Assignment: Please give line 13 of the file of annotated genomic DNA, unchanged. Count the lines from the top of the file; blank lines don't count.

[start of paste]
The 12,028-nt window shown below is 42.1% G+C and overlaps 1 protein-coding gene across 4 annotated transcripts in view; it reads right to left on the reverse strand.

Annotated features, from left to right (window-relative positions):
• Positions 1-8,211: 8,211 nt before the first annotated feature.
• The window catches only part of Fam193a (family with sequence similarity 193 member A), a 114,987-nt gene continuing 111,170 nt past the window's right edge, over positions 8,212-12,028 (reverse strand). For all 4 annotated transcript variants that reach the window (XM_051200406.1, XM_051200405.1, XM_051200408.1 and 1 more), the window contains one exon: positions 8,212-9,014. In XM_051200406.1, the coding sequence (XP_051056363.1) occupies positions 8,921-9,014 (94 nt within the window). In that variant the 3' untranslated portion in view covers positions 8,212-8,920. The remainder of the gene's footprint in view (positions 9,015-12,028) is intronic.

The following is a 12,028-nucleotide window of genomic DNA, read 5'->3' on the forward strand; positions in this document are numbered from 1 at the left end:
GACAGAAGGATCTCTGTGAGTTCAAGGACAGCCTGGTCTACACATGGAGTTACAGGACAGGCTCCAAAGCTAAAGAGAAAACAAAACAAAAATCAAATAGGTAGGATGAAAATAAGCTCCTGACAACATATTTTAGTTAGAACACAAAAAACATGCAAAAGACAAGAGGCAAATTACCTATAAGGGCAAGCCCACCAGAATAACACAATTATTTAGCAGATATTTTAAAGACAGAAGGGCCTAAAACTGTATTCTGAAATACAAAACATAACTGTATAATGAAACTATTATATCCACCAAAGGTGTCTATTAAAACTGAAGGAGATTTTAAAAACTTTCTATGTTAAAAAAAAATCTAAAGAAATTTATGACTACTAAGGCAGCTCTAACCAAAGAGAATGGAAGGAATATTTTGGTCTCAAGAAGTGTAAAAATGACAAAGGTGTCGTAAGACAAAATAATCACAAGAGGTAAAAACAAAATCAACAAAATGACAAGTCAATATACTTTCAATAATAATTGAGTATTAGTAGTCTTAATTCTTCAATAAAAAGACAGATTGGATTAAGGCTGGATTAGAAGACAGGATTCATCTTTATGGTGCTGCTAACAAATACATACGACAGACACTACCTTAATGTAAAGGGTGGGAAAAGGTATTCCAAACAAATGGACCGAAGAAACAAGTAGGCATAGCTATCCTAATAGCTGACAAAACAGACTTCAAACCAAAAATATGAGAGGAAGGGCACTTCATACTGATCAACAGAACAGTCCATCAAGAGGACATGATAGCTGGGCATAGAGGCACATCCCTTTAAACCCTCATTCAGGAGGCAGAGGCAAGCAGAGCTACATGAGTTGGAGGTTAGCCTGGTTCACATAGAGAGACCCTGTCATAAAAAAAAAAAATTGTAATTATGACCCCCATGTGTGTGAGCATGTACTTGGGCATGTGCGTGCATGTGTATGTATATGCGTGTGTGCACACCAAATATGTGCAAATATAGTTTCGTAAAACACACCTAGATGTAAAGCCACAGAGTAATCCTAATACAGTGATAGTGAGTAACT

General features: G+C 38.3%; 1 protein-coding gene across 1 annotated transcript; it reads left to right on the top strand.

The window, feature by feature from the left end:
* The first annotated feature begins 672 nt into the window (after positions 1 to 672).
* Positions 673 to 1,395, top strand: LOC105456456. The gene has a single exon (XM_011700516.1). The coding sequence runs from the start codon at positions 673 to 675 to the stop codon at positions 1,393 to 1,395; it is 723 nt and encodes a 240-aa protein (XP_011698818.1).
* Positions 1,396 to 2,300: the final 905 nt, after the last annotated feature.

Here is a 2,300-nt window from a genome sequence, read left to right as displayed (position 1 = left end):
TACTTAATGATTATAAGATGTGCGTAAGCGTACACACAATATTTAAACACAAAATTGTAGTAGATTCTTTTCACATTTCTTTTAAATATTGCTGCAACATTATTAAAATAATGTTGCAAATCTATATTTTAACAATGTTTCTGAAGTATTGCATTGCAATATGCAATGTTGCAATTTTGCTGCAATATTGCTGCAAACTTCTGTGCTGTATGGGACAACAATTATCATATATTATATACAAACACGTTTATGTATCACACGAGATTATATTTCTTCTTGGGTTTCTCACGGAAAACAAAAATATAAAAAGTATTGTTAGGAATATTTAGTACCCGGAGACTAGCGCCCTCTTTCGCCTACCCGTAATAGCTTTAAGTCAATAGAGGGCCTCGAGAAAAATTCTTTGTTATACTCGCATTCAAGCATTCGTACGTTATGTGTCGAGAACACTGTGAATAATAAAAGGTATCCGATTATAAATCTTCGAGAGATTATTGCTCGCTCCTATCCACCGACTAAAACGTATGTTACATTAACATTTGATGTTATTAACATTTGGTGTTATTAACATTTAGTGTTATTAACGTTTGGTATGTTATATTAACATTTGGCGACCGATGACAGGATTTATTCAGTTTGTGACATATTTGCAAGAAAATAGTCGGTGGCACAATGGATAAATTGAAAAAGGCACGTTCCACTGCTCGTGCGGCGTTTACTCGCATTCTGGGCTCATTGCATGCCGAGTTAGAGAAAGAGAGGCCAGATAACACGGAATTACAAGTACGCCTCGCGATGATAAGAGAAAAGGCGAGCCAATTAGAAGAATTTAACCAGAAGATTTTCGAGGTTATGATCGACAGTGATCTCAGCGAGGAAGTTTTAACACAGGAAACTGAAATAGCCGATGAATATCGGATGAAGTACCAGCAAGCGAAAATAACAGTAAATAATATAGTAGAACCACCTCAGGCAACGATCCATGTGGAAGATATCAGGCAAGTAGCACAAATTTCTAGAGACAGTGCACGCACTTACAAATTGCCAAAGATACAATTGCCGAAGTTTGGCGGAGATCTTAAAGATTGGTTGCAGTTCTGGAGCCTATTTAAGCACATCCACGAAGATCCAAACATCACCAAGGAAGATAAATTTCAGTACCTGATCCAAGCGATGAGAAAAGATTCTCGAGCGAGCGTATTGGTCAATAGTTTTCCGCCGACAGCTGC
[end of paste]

TACTTAATGATTATAAGATGTGCGTAAGCGTACACACAATATTTAAACACAAAATTGTAGTAGATTCTTTTCACATTTCTTTTAAATATTGCTGCAACATTATTAAAATAATGTTGCAAATCTATATTTTAACAATGTTTCTGAAGTATTGCATTGCAATATGCAATGTTGCAATTTTGCTGCAATATTGCTGCAAACTTCTGTGCTGTATGGGACAACAATTATCATATATTATATACAAACACGTTTATGTATCACACGAGATTATATTTCTTCTTGGGTTTCTCACGGAAAACAAAAATATAAAAAGTATTGTTAGGAATATTTAGTACCCGGAGACTAGCGCCCTCTTTCGCCTACCCGTAATAGCTTTAAGTCAATAGAGGGCCTCGAGAAAAATTCTTTGTTATACTCGCATTCAAGCATTCGTACGTTATGTGTCGAGAACACTGTGAATAATAAAAGGTATCCGATTATAAATCTTCGAGAGATTATTGCTCGCTCCTATCCACCGACTAAAACGTATGTTACATTAACATTTGATGTTATTAACATTTGGTGTTATTAACATTTAGTGTTATTAACGTTTGGTATGTTATATTAACATTTGGCGACCGATGACAGGATTTATTCAGTTTGTGACATATTTGCAAGAAAATAGTCGGTGGCACAATGGATAAATTGAAAAAGGCACGTTCCACTGCTCGTGCGGCGTTTACTCGCATTCTGGGCTCATTGCATGCCGAGTTAGAGAAAGAGAGGCCAGATAACACGGAATTACAAGTACGCCTCGCGATGATAAGAGAAAAGGCGAGCCAATTAGAAGAATTTAACCAGAAGATTTTCGAGGTTATGATCGACAGTGATCTCAGCGAGGAAGTTTTAACACAGGAAACTGAAATAGCCGATGAATATCGGATGAAGTACCAGCAAGCGAAAATAACAGTAAATAATATAGTAGAACCACCTCAGGCAACGATCCATGTGGAAGATATCAGGCAAGTAGCACAAATTTCTAGAGACAGTGCACGCACTTACAAATTGCCAAAGATACAATTGCCGAAGTTTGGCGGAGATCTTAAAGATTGGTTGCAGTTCTGGAGCCTATTTAAGCACATCCACGAAGATCCAAACATCACCAAGGAAGATAAATTTCAGTACCTGATCCAAGCGATGAGAAAAGATTCTCGAGCGAGCGTATTGGTCAATAGTTTTCCGCCGACAGCTGC